High On Fire, Torche, Kylesa @ The Middle East, Cambridge, Mass., on Saturday, Oct. 23, 2010
The last time I saw Matt Pike, he was blowing the collective minds of about 2,000 people, fronting the improbable return of Sleep at ATP/NY (more on that here) while slinging some serious mind-melting guitar from his Les Paul while Al Cisneros and Jason Roeder blew the fuck out of the Sleep songbook. Now that fever dream has passed, and he's back in the real world, as the leader of High On Fire.
Pike's made some changes on the new Snakes For The Divine; of course, he's back playing (throttling?) the nine-string First Act guitar and has retired the sunburst Les Paul, and he's switched labels (the newer E1 label instead of old home Relapse) and producers (veteran indie producers Steve Albini and Jack Endino have been jettisoned in favor of Greg Fidelman, better known for his work with Red Hot Chili Peppers and Weezer). The basic blueprint of the band has not been touched: Send as much current through the guitar amps, drum mics and vocal mics to stun a medium-sized farm animal, via a more thrashy sound as compared to the drawn-out deep cerebellum visits of Sleep.
High On Fire has never been about crafting songs that you can hum along to and snap your fingers. Melody is an after-thought, mood and energy are the trump cards in this particular game. For a three piece, cohorts Jeff Matz and Des Kenzel sound more like a room filled with multi-armed musicians, the massive pound of "Hung, Drawn and Quartered" or the full-on thrash of "Silver Back" seemingly not possible with only three guys on stage. Unsurprisingly, the new record got quite a bit of play, with four of the the eight played, starting with the raw "Frosthammer" and ending with the title track, the squiggly guitar lead-in recalling AC/DC's "Thunderstruck." The slower tempo "How Dark We Pray" wasn't in the set and neither was one of their heaviest statements to date ("Death Is This Communion") but there was plenty of head-banging going on during "Turk" and the malevolent "Blessed Black Wings," with Pike leading the band and the crowd into a fury.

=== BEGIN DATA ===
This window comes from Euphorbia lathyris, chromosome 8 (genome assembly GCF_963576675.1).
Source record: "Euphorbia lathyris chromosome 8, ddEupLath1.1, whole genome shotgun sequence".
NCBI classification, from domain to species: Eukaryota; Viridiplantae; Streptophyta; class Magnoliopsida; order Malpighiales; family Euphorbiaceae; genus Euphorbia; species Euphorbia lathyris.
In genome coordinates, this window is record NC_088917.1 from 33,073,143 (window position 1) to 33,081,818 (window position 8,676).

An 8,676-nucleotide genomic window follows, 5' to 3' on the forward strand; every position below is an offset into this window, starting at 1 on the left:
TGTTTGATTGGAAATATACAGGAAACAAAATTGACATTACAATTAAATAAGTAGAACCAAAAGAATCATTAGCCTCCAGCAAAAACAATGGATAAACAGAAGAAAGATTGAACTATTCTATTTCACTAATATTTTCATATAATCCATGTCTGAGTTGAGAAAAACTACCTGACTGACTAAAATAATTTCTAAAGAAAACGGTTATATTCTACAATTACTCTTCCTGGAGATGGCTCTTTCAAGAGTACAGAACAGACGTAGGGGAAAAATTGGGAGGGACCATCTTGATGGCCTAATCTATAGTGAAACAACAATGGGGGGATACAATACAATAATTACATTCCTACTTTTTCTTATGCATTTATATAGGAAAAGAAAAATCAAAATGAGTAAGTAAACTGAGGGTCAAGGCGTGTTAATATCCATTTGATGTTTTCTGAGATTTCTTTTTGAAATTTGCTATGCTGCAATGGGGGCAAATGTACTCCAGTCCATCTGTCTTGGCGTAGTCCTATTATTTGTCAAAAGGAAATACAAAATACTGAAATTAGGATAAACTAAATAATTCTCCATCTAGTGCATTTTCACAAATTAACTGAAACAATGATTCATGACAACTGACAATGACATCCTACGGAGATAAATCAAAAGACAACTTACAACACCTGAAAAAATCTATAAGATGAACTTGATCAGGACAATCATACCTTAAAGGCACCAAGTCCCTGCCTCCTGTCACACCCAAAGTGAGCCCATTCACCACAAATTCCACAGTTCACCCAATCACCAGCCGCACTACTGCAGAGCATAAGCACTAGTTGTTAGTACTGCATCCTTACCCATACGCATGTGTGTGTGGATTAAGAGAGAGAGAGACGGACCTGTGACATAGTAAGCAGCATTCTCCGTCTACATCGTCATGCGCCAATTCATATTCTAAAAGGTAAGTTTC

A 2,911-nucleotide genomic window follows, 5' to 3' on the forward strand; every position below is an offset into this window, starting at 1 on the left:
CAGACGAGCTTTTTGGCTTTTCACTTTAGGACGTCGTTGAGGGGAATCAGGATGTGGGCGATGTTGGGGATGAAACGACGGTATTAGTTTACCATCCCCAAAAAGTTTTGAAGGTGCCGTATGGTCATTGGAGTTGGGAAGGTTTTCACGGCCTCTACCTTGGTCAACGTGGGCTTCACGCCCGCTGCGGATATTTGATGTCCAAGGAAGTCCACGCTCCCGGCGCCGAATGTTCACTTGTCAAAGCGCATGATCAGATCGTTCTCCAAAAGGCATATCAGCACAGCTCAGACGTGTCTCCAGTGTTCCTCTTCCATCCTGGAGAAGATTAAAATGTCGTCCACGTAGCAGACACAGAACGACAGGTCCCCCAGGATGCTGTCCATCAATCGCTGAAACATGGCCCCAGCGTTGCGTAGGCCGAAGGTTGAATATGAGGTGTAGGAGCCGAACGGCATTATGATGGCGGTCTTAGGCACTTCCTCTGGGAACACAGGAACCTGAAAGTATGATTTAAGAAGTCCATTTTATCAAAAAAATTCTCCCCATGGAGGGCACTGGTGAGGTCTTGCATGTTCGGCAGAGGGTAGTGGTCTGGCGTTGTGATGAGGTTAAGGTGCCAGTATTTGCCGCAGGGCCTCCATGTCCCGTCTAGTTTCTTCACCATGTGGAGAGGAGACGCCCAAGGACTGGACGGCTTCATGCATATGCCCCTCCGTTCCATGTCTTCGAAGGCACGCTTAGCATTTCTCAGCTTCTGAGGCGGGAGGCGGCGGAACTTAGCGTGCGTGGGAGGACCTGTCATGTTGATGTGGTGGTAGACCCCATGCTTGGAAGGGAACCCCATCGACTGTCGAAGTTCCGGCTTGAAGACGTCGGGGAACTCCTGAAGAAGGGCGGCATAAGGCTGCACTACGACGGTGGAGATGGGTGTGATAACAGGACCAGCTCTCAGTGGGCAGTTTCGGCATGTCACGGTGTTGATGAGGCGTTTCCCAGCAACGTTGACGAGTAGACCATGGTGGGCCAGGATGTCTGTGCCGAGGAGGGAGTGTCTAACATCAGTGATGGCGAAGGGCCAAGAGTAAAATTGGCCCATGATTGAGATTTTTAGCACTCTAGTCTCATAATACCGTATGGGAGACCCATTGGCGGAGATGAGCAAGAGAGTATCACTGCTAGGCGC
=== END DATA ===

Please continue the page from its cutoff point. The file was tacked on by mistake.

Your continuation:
Torche played before, and this was the first real set I've seen of them since they dropped down to a three piece (I only caught a song or two at last year's Scion Rock Fest and they have gone even deeper into writing catchy rock songs and away from their noisier past. Leader Steve Brooks looked like he was having a blast as he always does, grinning maniacally as he approached the crowd at the stage edge to lean over and flash some guitar licks. Bass player Jonathan Nuñez has to have some of the strongest neck muscles that aren't attached to an NFL lineman, as he constantly thrashed his head back and forth, and the metal guitars that both he and Brooks play can't be very light to begin with. At one point someone in the crowd tired of the '70s butt-choogle rock and yelled out for them to play something heavier. To which the band obliged, launched into "Mentor" and caused the floor to become a single, heaving and seething mass.
Kylesa (also a veteran of 2009's Scion Rock Fest) opened the night and played a fair bit of their just-released Spiral Shadow. The core of Laura Pleasants and Phillip Cope were out front, but it appeared as though the bass player (he didn't look like Corey Barhorst) and one of the drummers are new recruits. Speaking of drums, in addition to the double kit, occasionally Cope and the bass player would also grab sticks and beat on floor toms, lending a massive boom to the rhythm. Wisely they played their finest song to date ("Unknown Awareness"), a perfect combination of the double-visioned drum patterns and anthemic guitar riffs.